As you step into the role of caregiver, you may find that managing the physical and emotional health of a loved one also includes managing the safety of the home in which the loved one lives. Now that you are responsible for making sure your aging relative has everything they need to be healthy and comfortable, it’s critical to know what to look for.
Below are 10 things to check for to ensure the safety of your loved one’s home. You may want to modify this list depending on the unique circumstances of your loved one and the home you are inspecting.
- Food and water. Inspect the fridge and pantry; is there an ample amount of nutritious food and clean drinking water available? It will be a good idea to keep the fridge stocked and to keep some canned goods and other non-perishables to save a trip to the store in case of emergency or severe weather.
- Prescriptions. Of course, as the caregiver you may be in charge of managing your loved one’s medications. Keep detailed records of what medications the doctor recommends, where they are stored and when you need to refill them.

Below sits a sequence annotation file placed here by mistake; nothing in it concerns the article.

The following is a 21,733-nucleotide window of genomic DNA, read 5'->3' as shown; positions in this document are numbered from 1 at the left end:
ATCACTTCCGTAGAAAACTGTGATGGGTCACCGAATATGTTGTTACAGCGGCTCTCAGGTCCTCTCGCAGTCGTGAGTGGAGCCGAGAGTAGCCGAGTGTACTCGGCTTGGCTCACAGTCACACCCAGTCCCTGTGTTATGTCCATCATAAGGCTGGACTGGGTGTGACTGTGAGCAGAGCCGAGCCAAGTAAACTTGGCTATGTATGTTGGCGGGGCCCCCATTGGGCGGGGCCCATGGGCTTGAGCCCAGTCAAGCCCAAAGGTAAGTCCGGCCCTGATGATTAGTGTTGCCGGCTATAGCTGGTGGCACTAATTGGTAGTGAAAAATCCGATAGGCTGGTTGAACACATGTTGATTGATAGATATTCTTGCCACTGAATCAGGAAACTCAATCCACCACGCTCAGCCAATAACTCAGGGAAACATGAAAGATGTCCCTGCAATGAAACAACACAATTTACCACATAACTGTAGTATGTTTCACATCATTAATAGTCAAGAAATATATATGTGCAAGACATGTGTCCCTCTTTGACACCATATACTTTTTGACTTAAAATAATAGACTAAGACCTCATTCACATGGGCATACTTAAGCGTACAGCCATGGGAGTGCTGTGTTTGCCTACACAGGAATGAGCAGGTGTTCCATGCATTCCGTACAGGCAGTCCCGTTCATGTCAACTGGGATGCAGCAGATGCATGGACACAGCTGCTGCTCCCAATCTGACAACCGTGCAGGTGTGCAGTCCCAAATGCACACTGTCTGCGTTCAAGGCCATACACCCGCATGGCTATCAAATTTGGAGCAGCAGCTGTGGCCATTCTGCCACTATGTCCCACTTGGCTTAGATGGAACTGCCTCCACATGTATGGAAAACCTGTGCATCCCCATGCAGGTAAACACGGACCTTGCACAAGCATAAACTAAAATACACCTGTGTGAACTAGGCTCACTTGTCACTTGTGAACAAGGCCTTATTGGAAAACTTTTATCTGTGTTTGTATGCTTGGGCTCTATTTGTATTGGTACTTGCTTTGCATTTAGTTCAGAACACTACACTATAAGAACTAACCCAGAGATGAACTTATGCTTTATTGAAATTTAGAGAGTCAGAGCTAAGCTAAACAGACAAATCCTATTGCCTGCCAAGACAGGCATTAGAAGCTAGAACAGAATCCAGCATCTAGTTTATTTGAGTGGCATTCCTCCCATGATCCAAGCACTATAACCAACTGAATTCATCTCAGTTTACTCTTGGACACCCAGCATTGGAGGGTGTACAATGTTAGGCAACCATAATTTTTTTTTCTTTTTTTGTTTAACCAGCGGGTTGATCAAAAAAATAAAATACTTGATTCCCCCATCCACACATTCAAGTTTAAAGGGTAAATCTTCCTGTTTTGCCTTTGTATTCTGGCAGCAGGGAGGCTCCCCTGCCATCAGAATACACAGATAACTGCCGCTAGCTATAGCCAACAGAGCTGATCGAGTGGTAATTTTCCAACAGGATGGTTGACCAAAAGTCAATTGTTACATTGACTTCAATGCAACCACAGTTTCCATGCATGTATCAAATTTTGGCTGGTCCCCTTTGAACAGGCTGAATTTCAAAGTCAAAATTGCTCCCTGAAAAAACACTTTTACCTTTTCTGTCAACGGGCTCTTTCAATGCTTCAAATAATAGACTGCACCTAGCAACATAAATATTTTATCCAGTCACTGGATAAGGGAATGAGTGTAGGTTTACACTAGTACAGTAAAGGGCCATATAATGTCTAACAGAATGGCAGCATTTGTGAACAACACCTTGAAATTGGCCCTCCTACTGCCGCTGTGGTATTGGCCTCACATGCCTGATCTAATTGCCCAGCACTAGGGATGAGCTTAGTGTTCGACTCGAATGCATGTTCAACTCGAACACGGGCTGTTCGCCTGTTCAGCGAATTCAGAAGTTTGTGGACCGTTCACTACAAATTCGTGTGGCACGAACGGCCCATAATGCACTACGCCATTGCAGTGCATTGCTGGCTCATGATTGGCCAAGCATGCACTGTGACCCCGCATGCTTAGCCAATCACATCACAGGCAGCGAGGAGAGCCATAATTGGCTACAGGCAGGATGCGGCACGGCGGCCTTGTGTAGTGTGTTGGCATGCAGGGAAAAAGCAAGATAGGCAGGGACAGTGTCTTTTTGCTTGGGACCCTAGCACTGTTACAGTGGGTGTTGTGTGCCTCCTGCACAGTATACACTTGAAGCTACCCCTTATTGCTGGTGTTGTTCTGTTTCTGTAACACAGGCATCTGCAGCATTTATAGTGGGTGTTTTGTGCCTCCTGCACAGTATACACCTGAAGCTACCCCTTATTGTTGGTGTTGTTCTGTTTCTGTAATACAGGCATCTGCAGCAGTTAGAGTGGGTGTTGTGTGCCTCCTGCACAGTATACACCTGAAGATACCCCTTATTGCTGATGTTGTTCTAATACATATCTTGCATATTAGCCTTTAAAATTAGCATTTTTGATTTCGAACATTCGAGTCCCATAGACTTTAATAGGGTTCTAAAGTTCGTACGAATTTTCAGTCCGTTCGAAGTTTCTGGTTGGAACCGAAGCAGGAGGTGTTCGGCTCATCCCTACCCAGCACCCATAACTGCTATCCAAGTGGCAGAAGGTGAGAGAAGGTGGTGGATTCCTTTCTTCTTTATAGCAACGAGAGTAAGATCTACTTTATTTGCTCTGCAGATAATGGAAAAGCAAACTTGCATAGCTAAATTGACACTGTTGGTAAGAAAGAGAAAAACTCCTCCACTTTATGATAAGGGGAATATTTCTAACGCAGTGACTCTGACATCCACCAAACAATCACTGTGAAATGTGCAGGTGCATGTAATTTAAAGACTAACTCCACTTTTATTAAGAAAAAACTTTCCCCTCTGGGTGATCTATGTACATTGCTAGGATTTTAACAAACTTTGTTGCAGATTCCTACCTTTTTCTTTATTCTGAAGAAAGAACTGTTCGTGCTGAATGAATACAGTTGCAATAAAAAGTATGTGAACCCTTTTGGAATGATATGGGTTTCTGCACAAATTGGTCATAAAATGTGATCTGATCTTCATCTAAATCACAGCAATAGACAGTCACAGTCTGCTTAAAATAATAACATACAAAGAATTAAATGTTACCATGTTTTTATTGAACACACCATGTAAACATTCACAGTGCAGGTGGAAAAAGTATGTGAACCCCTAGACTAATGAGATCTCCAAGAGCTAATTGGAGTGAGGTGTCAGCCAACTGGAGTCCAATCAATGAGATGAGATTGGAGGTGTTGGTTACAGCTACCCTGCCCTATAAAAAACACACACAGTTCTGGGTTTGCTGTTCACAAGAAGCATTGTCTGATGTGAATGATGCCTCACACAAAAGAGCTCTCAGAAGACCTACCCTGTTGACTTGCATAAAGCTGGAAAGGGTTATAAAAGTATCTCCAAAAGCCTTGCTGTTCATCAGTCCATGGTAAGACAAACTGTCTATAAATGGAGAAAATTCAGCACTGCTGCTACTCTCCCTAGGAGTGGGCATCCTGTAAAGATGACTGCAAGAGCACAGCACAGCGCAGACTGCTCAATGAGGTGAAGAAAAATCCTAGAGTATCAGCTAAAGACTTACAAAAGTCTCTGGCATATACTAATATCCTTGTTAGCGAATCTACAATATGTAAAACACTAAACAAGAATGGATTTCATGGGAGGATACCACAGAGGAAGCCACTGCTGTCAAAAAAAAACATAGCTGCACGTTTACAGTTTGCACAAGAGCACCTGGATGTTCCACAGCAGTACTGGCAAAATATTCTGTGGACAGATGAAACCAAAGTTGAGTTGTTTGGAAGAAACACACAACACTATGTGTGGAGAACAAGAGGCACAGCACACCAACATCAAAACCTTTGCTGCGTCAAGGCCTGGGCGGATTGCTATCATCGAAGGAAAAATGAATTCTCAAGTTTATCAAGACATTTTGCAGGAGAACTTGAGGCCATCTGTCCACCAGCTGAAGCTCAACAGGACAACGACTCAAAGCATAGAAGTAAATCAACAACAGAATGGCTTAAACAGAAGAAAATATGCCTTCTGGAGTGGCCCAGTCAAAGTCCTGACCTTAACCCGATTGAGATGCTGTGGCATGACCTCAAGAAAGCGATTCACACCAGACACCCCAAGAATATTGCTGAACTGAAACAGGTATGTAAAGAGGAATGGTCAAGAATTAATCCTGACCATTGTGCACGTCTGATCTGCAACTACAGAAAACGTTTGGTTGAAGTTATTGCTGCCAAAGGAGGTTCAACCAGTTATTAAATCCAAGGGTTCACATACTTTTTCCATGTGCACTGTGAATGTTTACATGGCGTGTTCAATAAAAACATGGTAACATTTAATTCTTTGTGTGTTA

- Gas. It is a good idea to periodically inspect the gas stove to make sure the pilot light is working and that no gas is leaking in the house.
- Fire extinguisher. Make sure the home has a working extinguisher in case of a fire.
- Light bulbs. While they may not admit it, your loved one’s eyesight might not be what it once was. Check the home to ensure that all rooms are well-lit to avoid accidents.
- Detectors and alarms: Periodically check and test the home’s carbon monoxide detectors, smoke alarms, home security alarms and any other devices. Replace batteries as needed.
- Stairs. Loose railings or rickety floorboards on the stairs can cause serious accidents if left unchecked. If the stairs need work, don’t put it off.
- Furnace. Furnace filters should be replaced every three months at the least – although every month is recommended.
- Windows and doors. Do a full home inspection to ensure that wind can’t make it through any cracks in the doors, frames or window panes.
- Leaking water. Get into the habit of checking drains and pipes for water leaks. Pay close attention to areas around sinks, bathtubs and toilets.
With time, performing safety checks of your loved one’s home will become second nature – but until then, a list can be a good way to make sure you don’t forget anything important.
Charlie Nadler is a community education writer for Chicagoland Methodist Senior Services. CMSS is the most extensive senior services network on Chicago’s north side, providing services such as senior home care, assisted living, and more.